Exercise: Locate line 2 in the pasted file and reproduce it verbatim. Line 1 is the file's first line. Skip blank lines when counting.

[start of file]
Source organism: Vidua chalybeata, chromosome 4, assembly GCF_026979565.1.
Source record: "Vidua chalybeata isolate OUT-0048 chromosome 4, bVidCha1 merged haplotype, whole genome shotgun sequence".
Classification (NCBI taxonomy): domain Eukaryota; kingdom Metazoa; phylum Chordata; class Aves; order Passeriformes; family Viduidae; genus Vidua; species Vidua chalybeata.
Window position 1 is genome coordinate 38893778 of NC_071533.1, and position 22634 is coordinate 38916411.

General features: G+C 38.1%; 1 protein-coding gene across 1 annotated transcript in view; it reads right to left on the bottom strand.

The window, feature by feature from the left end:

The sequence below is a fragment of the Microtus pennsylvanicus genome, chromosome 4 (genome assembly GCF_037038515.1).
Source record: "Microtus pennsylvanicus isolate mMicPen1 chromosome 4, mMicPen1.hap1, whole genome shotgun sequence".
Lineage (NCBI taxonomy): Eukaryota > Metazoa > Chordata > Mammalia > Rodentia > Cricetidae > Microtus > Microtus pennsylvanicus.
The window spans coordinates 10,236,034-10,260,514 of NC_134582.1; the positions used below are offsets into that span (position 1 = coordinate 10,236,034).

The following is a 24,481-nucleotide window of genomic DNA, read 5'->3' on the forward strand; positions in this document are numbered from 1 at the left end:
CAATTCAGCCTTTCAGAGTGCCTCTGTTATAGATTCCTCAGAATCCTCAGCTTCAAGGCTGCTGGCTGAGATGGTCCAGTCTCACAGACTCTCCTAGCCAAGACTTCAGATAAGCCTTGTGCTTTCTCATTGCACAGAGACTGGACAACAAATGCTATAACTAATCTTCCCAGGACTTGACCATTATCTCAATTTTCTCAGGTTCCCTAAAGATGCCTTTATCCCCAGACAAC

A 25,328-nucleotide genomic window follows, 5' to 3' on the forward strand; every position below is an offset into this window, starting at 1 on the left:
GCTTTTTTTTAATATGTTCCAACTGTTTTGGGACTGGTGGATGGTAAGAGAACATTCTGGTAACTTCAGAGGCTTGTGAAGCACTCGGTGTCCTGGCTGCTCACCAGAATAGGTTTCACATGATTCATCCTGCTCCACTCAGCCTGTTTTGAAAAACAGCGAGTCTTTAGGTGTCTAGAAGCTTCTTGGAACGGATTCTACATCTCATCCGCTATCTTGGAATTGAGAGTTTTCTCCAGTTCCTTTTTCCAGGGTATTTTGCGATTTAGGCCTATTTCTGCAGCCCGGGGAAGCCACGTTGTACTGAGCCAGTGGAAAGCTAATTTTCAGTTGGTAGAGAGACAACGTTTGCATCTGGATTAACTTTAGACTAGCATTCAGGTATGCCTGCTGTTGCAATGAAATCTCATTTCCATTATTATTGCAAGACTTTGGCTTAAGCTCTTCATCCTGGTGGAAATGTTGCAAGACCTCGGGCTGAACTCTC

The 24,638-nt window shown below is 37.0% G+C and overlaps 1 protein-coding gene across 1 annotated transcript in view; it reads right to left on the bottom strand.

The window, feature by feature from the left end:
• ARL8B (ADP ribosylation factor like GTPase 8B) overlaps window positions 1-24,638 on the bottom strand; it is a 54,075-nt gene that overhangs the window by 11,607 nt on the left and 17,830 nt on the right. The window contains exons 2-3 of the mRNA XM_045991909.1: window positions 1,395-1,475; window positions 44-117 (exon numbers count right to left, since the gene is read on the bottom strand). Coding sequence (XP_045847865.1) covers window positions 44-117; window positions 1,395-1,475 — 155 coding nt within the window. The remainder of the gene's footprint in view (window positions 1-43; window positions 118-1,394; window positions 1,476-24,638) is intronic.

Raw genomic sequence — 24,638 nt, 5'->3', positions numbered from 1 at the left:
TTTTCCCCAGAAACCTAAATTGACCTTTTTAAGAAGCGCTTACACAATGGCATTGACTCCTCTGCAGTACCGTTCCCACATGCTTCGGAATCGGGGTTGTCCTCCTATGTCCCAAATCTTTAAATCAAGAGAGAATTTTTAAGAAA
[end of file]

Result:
Source record: "Vidua chalybeata isolate OUT-0048 chromosome 4, bVidCha1 merged haplotype, whole genome shotgun sequence".